Part 4 – Understanding Your Dog’s Senses

Welcome to Part 4 of this 5 Part Series on Understanding Your Dog’s Senses.

Part 4 is on Taste!

So far we have discussed Part 1 – Eyesight, Part 2 – Hearing and Part 3 – Touch!


In this 5 Part Series I’m taking a look at our dog’s senses.  This will give us a much clearer understanding on how our dogs use their senses to navigate their environment.

By the end of the series you’ll have a clearer understanding of how your fur baby senses their world.


Part 4 – TASTE

Dogs have the ability to taste however, compared to humans their sense of taste isn’t as precise as ours.  Let’s face it, dogs can eat some pretty gross stuff!!!!

Did you  know dogs have 1700 taste buds?   Compare that with us humans who have 9000 taste buds.

In puppies, taste takes a few weeks to completely mature and sharpen.  Their first taste is of their mother’s milk.



Dog saliva isn’t really used to aid in digestion because it works like a lubricant as it is 99% water.

This is why dog’s can scoff something down without chewing and have no ill effects.

As humans we have to chew our food and mix it with saliva for digestion, this isn’t the case for dogs.



The tongue is used for bringing food and water into the mouth and throat.  It is also used to aid in chewing and swallowing food.

The tip of the tongue is used to bring water into your dog’s mouth.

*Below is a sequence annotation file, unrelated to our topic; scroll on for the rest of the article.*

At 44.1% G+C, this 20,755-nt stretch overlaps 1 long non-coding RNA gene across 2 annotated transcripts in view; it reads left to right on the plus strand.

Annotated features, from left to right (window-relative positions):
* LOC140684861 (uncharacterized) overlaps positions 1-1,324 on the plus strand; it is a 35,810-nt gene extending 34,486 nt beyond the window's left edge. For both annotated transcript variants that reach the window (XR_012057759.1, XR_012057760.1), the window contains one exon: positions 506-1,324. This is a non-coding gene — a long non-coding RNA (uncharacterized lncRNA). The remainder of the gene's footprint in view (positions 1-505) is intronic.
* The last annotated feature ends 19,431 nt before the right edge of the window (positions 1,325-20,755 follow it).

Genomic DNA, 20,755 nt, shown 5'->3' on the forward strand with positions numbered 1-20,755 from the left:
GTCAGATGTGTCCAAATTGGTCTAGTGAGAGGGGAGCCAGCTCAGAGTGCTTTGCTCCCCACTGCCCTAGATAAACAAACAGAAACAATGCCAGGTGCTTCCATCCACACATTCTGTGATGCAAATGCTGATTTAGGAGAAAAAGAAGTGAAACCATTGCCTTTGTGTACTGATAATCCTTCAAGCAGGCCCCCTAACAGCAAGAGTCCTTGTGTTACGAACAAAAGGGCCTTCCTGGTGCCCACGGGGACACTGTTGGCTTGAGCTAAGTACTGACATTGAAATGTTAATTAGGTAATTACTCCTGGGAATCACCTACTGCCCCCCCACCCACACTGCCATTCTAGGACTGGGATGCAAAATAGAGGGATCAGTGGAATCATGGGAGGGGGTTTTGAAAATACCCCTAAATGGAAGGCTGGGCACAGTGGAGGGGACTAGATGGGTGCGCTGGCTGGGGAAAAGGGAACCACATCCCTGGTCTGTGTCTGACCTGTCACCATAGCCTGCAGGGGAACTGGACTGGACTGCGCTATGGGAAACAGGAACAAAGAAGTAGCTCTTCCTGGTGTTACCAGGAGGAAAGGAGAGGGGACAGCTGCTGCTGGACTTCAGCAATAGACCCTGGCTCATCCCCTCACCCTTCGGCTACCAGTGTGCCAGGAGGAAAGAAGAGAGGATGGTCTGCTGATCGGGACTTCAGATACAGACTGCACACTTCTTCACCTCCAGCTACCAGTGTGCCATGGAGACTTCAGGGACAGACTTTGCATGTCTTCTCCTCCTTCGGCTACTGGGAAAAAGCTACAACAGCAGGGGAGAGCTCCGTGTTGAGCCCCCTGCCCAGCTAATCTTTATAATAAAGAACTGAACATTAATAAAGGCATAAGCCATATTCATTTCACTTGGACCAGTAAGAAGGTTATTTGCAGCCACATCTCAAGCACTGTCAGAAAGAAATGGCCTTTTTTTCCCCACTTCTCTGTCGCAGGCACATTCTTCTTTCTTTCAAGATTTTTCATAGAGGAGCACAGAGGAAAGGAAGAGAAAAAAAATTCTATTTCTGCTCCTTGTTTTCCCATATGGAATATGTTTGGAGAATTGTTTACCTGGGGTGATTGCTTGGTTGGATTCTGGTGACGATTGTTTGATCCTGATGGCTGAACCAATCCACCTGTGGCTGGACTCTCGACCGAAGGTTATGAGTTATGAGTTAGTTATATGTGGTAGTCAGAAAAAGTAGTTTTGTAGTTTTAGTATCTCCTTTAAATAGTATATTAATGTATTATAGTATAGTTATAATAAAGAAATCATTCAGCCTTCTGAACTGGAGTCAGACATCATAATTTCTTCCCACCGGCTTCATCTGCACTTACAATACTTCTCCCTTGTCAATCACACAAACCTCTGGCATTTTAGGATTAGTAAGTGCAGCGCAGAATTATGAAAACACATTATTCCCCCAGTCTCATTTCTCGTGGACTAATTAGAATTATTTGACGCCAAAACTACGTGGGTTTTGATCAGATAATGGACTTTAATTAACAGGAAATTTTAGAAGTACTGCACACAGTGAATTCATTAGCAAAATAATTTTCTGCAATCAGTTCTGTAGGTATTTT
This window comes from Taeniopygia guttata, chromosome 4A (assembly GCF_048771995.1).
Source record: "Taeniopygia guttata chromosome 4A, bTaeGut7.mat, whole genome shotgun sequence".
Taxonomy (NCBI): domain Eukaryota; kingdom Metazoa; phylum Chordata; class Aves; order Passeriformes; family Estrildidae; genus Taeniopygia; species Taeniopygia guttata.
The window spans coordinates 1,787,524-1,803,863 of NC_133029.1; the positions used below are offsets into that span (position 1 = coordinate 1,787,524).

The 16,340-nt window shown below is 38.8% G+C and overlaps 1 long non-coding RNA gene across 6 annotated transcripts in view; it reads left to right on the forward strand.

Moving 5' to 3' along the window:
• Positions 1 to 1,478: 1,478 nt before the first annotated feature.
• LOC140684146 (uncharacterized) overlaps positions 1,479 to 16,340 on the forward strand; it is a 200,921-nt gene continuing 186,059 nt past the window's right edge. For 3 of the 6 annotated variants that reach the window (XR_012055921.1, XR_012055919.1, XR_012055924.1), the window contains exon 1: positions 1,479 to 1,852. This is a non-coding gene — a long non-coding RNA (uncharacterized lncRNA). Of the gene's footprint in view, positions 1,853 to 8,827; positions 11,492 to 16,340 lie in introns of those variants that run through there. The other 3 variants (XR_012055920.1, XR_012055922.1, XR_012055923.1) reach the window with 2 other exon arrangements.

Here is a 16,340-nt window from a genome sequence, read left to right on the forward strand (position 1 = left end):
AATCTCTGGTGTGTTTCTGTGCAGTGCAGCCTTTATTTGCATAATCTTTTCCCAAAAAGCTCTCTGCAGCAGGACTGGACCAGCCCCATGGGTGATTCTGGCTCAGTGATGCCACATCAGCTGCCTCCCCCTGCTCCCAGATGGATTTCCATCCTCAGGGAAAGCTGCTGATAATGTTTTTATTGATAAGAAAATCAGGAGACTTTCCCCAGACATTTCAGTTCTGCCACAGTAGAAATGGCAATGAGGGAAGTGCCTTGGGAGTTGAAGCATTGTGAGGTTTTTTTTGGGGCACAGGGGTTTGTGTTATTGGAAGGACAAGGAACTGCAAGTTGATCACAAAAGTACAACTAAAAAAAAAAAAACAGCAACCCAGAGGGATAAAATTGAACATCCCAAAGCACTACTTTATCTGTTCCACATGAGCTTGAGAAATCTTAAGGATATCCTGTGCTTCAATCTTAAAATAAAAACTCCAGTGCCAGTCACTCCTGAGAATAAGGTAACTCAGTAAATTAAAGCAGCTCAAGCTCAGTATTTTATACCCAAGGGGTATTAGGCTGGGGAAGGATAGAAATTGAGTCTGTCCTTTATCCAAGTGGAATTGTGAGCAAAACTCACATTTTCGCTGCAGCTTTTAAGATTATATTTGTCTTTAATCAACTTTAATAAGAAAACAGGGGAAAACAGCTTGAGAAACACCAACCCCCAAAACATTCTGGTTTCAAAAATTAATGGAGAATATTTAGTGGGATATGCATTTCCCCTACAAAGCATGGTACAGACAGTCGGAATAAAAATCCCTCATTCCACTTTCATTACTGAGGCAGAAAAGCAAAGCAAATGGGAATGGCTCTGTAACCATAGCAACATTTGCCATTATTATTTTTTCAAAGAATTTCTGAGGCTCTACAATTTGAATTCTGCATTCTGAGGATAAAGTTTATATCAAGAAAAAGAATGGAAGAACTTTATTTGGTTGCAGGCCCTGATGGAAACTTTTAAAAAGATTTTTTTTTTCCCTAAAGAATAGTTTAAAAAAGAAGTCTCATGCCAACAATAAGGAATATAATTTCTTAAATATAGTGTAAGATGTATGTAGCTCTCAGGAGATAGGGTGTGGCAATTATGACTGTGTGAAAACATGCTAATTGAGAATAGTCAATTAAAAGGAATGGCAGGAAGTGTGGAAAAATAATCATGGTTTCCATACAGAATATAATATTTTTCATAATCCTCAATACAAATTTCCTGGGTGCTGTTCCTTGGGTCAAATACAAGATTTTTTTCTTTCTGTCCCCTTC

Your dog’s tongue also assists in reducing body temperature. The air that passes back and forth over the panting tongue is cooled down.

The tongue consists of taste buds (as does ours) that are important in the detection and sense of taste.


pink diagram of a dogs tongue


Basic Diagram of Dog’s Tongue


Taste buds are basically small bumps found on the surface of the tongue.

Dogs have 4 groups of taste buds that have been identified :-

i) Group C – responds to the taste of meat – the nucleotide receptors.  These  taste receptors are tuned for meat, fats, and meat related chemicals.

ii) Group B – the acid units.  Researchers aren’t clear on their function but activity level is low in this group.  It is thought it may be a toxic warning system as the receptors respond to odd substances such as organic acids!!

iii) Group A – the sugar sensitive receptors, these are also the most abundant taste buds.

iv) Group D – the fumarole receptors – also register a sweetness but of the fruity kind!

Interestingly, dogs have taste buds that are tuned for water (humans do not have this).  This taste sense is found at the tip of the tongue.  The part that curls up to drink in the water.  This part of the tongue always responds to water.

While dogs don’t have a great sense of taste, they use their sense of smell (the last sense I will cover) to distinguish how food will taste!!!



Our fur kids only have 1700 taste buds to our 9000, so they do not taste the same way we do.

Our dogs can scoff their food with no ill effect because their saliva is 99% water.

Also our fur kids have a special taste receptors purely for water, and they scoop the water into their mouth using the tip of their tongue like a ladle.


That’s the very basics of taste for our fur kids.  Billy and I hope this helps with you understanding how your fur baby uses taste to navigate the world around us.

If you have anything you’d like to add, we’d love to hear from you in the comments below.


J & B

Woofalicious Tales


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